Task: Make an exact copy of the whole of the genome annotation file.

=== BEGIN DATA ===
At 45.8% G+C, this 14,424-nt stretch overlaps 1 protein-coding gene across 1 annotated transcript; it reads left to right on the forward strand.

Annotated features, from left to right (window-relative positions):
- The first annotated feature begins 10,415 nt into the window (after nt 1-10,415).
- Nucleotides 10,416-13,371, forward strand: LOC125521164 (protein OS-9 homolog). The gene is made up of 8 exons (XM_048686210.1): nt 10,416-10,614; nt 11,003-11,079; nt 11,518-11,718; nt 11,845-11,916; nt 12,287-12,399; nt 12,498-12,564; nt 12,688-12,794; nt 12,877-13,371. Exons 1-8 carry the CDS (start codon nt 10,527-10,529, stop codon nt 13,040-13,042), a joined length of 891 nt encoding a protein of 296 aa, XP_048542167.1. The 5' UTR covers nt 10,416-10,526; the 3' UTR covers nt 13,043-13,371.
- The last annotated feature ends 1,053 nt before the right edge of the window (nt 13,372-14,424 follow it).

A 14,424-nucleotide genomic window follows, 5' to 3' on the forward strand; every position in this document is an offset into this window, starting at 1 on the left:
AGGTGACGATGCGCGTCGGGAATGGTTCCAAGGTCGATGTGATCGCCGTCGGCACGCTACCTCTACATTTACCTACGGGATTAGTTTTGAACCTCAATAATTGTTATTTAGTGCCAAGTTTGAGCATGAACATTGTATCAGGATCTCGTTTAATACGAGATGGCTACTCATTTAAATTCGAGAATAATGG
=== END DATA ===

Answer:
At 45.8% G+C, this 14,424-nt stretch overlaps 1 protein-coding gene across 1 annotated transcript; it reads left to right on the forward strand.

Annotated features, from left to right (window-relative positions):
- The first annotated feature begins 10,415 nt into the window (after nt 1-10,415).
- Nucleotides 10,416-13,371, forward strand: LOC125521164 (protein OS-9 homolog). The gene is made up of 8 exons (XM_048686210.1): nt 10,416-10,614; nt 11,003-11,079; nt 11,518-11,718; nt 11,845-11,916; nt 12,287-12,399; nt 12,498-12,564; nt 12,688-12,794; nt 12,877-13,371. Exons 1-8 carry the CDS (start codon nt 10,527-10,529, stop codon nt 13,040-13,042), a joined length of 891 nt encoding a protein of 296 aa, XP_048542167.1. The 5' UTR covers nt 10,416-10,526; the 3' UTR covers nt 13,043-13,371.
- The last annotated feature ends 1,053 nt before the right edge of the window (nt 13,372-14,424 follow it).

A 14,424-nucleotide genomic window follows, 5' to 3' on the forward strand; every position in this document is an offset into this window, starting at 1 on the left:
AGGTGACGATGCGCGTCGGGAATGGTTCCAAGGTCGATGTGATCGCCGTCGGCACGCTACCTCTACATTTACCTACGGGATTAGTTTTGAACCTCAATAATTGTTATTTAGTGCCAAGTTTGAGCATGAACATTGTATCAGGATCTCGTTTAATACGAGATGGCTACTCATTTAAATTCGAGAATAATGG